PS156A Midterm Study Guide Fall 2011 p. 3 What resources are useful for political action? time, money, skills What are examples of participatory acts that require time? that require money? What are civic skills (remember that this includes education and vocabulary, but the most interesting ones are the adult civic skills)? Where do people get civic skills? How (un)evenly are they distributed? Compare the roles of the workplace, voluntary organizations, labor unions and religious organizations in the United States in affecting the amount and equality of political participation via provision of civic skills. Adult Civic Skills include organizational and communication skills. The communications and organizational abilities that allow citizens to use time and money effectively in political life. People get civic skills from education, work, religious institution, and voluntary association. Civic skilled acquired through jobs More stratified: people in upper occupation strata acquire quite a few more than persons in other kinds of jobs. Non-political organizations: Only members of non-political organizations can get the skills there. Membership itself is stratified by income, race, or ethnicity. Religious organizations: Religion is the equalizer: there is little difference in the acquisition of civic skills between income, race, or gender. Latinos do acquire fewer due to the difference in the way Catholic and Protestant churches are organized. What is psychological engagement, and why does it matter? How is it measured? What effect does it have? Dont forget concern about specific issues as another piece of engagement. Engagement is the second leg of CVM does someone WANT to participate. Key concepts: Interest, Efficacy, Information, Party ID. Both resources and psychological engagement are important in an estimation of overall participation. Time-based acts: Civic Skills, Education, Income, and Engagement are all important. Voting: All of engagement variables are important. Civic skills dont matter. Church affiliation is important (the only organization). Income a little bit. Contributions: Income (mostly), also Interest and Party ID matter. Discussion: Engagement matters, not efficacy (mostly interest and information). Weak income and party identification. Issues: Sometimes, engagement depends on specific issues. Ex: Parents and recipients of means tested benefits are more active.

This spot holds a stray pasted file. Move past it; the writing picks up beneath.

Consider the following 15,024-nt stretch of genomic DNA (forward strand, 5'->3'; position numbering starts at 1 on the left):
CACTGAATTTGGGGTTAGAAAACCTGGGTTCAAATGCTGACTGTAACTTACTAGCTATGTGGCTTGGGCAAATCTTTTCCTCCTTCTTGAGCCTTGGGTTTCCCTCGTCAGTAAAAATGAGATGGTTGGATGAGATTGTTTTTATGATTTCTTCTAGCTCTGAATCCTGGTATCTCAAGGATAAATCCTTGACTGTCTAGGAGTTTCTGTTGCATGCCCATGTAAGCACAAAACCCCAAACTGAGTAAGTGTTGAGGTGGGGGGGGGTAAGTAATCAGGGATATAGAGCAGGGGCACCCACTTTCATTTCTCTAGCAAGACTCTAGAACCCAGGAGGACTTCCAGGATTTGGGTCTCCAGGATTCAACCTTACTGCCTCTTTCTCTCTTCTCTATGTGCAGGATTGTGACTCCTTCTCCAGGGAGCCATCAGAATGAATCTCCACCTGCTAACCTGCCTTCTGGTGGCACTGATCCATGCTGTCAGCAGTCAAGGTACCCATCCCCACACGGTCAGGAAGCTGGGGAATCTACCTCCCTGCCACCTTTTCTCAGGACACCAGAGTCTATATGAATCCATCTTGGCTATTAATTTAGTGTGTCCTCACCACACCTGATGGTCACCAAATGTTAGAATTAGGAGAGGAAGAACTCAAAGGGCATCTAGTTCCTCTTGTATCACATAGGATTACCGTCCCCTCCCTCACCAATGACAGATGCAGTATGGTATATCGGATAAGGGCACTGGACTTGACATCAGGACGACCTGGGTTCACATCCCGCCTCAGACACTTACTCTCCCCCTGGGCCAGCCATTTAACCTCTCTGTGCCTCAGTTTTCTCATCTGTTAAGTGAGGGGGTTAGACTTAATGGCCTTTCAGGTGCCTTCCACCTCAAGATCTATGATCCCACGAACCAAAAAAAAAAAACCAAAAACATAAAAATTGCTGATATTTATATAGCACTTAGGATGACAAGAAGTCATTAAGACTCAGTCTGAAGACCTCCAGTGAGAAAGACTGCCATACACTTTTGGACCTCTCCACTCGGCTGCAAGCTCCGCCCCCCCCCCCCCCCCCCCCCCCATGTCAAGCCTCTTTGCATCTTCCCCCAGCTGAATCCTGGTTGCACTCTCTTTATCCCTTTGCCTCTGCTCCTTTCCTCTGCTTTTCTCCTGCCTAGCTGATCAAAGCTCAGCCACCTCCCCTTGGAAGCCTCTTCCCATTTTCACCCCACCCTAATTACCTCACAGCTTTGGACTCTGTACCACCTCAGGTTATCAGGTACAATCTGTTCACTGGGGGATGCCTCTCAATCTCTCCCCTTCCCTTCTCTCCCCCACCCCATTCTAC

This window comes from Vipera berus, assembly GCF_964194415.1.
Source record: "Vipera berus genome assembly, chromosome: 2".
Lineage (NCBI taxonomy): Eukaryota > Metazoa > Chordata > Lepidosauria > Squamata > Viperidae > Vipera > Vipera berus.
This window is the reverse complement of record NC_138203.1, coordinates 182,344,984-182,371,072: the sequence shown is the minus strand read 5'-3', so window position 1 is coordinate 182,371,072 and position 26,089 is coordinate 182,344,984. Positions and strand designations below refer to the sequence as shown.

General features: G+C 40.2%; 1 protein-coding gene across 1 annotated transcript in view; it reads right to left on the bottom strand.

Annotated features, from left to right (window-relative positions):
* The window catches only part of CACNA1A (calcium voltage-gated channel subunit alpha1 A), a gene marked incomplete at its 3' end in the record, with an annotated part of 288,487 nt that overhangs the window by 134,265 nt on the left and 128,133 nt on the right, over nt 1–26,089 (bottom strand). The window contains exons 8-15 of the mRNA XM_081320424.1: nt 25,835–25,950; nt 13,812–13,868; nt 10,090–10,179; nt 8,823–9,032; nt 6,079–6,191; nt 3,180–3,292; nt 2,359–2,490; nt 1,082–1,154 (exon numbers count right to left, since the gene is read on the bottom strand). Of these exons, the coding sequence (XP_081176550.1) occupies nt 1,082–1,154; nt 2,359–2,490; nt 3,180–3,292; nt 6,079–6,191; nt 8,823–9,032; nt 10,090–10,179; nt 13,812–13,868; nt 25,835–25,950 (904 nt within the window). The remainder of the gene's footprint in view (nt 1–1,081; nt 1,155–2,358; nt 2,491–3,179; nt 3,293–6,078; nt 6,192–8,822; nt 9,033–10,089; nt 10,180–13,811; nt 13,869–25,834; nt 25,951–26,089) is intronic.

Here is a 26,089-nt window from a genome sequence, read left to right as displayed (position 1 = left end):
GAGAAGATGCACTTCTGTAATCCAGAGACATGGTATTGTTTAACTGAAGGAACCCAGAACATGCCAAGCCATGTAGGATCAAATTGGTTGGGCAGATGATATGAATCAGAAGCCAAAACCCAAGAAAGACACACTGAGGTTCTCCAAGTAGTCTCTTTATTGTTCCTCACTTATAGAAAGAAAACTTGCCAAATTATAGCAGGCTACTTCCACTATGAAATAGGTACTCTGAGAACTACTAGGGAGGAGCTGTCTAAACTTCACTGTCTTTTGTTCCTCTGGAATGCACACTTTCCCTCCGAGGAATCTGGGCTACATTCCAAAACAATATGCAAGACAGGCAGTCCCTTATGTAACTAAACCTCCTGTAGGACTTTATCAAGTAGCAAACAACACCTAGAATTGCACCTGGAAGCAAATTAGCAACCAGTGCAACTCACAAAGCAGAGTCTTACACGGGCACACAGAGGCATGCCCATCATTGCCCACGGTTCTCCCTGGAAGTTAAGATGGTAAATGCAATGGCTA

PS156A Midterm Study Guide Fall 2011 p. 4 What is recruitment, and why does it matter? How do Verba et al. measure recruitment? How equally is it distributed that is, what are the characteristics of people who get recruited? In light of that, under what circumstances does recruitment increase and under what circumstances does it decrease the equality of participation? Recruitment: Process by which candidates, parties, activists, and groups induce other people to participate. Verba assesses recruitment by: networks (personal contacts), and institutions. The people with the characteristics of the active are more likely to be recruited. Contacts work best when the relationship is personal. Personal Networks of Recruitment: Frequency, Source, Response Institutions: Location for recruitment requests. More likely to be active because they are asked, rather than asked because they are active. Compare the roles of labor unions and religious organizations in the United States in affecting the amount and equality of political participation, especially via recruitment and provision of civic skills. Dont forget how many people each affects. How does the Civic Voluntarism Model explain the black boxes in the process of the baseline model (that is, why higher SES correlates with higher participation, higher group resources correlate with higher participation)? How would you apply the Civic Voluntarism crossnationally? For example, what institutions might you examine for sources of civic skills? Where might recruitment occur? VI. The following question will apply to the final exam, too. As the quarter goes on, well have more to add. The first one in part involves summarizing other topics covered above. Which socioeconomic and demographic characteristics and psychological characteristics go along with a person being more likely to participate in politics (that is, if you knew one person had that characteristic but another one did not, you would predict that the one with the characteristic would participate more)? (Some items already on the list: age, income, education, church member, organization member, political party identifier, interest, efficacy)